In general, the postgame comments from both sides pointed toward the number of calls at critical moments that favored Stockton. Specifically, the first-period whistle that negated Geoff Walker’s goal, which Karl Taylor said his team was still thinking about as Stockton built a 4-1 lead late in the first period.
But there were a mountain of postgame comments, a variety of opinions and emotions and tangents to go off on about the conclusion to the Reign’s inaugural season. For now I’ll leave you with the key points from the third period that won’t make it into tomorrow’s editions. Check back with this blog if you’re still in the mood for said tangents tomorrow.
(And oh, by the way, Las Vegas successfully closed out its first-round series on home ice against Bakersfield, and will play the Thunder in the second round.)
You could say the Reign owned the third period, outshooting Stockton 18-7 and outscoring them 3-1. But that might take something away from Parker Van Buskirk, the Stockton goalie who got the game’s first star and probably should have been scored upon in the final minute.
It all started when Jeff Zatkoff made it to the bench at about the time Jeff Pope announced there was one minute left in the third period. The Reign were engrossed in their first scrum at the mouth of the net, hacking and stabbing at the puck, which Van Buskirk refused to let past. He never got it covered up, however, the puck squirted out to the goalie’s right, and Stockton pushed it up along the boards with a distinct chance at an empty-net goal.
David Walker made sure that wouldn’t happen by beating Cory Urquhart to the puck as it angled behind a vacant Reign goal. After Walker got the puck into the Reign zone, it never left. They had probably 10 scoring chances in the final 20 seconds. The most obvious was a Grade-A look by in the left circle for Bud Holloway — momentarily the ECHL’s leading playoff scorer (14 points), for whatever that’s worth — but he fanned on the shot and it trickled weakly off to the side of the net.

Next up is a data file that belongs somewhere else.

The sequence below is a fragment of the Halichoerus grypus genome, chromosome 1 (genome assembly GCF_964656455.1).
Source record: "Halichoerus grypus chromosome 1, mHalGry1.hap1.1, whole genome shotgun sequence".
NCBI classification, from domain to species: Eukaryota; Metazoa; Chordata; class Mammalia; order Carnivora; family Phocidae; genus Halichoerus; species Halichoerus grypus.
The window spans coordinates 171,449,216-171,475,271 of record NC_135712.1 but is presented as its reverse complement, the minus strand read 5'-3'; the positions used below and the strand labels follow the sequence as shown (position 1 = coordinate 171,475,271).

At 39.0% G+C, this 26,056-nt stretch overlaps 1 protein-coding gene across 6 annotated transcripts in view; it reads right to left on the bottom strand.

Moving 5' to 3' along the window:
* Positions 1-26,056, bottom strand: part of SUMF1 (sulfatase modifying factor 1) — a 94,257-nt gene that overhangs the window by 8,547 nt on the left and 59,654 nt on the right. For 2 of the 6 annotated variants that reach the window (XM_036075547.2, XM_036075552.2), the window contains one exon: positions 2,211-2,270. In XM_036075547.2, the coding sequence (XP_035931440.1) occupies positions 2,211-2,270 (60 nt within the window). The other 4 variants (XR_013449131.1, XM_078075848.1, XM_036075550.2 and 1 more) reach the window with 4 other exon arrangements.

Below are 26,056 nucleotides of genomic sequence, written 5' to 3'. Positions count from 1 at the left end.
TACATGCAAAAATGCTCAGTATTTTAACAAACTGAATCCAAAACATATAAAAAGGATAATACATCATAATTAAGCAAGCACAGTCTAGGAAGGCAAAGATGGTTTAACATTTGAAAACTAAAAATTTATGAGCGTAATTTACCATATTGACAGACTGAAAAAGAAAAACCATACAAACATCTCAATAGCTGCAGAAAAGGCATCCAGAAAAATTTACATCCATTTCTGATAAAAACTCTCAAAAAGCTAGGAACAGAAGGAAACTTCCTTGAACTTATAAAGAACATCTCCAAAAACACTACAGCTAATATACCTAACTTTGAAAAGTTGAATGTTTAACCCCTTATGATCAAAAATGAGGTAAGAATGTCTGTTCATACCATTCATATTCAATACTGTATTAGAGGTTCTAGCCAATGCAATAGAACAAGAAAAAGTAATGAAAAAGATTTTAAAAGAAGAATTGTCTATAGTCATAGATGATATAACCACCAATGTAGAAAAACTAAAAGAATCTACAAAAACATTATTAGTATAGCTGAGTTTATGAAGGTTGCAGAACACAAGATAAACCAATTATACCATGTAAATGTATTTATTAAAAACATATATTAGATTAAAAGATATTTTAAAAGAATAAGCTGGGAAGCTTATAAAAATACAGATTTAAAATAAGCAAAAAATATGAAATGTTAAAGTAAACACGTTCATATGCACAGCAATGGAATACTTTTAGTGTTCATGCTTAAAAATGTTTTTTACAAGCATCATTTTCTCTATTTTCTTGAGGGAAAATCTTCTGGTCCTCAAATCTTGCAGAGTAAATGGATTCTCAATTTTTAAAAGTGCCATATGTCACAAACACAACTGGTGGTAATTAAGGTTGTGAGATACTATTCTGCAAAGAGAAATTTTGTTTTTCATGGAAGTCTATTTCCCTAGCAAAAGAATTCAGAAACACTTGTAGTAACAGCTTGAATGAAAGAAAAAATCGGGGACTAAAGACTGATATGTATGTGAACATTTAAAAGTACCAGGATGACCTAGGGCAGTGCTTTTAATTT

That merely gave the Reign a chance to dump it into the crease where, by the 0:10 mark, everyone seemed to be hacking and stuffing the puck toward Van Buskirk.
It was easy to forget in the moment that this guy was here only because Andrew Perugini got injured midway through Game 1 in this same building — which, at the time, seemed like an awful break for Stockton. Regular backup Bryan Pitton didn’t do well in Games 2 and 3 (his GAA was north of 5.00) before emergency backup Van Buskirk made his third professional start ever in Game 4, and responded with his first pro win. It was a desperate move at the time, and it worked beyond Matt Thomas’ wildest dreams.
Getting back into the moment … it was hard to tell exactly how many shots the Reign put on net in those final seconds. All we could tell from the press box is that one of them got close enough to the goal line that Brad Mehalko raised his hands, thinking it went in, while another was close enough that the man in stripes standing over the net deliberately and frantically waved the “no goal” signal. Mehalko said afterward that he thought someone else had scored but, no, when the whistle finally blew on the play, it was because someone thought Mehalko was guilty of cross-checking. A lousy place to watch your season end from, the penalty box, but all too appropriate in this game.
The clock was rolled back to 4.0 seconds, the faceoff came all the way back into the Reign zone, Zatkoff stayed on the bench with the teams now skating 5-on-5, the Thunder controlled the faceoff and that was it. Game over. The Reign lingered in their own zone, some choosing to embrace, while the Stockton bench emptied to congratulate Van Buskirk on the opposite end of the ice. This drew about as many boos as a crowd of 3,466 can muster.
Eventually two lines formed on opposite ends of the rink for the traditional postgame handshake, with each head coach at the back of the line. This was conducted peaceably. Like they have done after each win but have never done after a loss, the Reign circled up at center ice and raised their sticks to the crowd. The boos turned to cheers. The Reign’s inaugural season was over.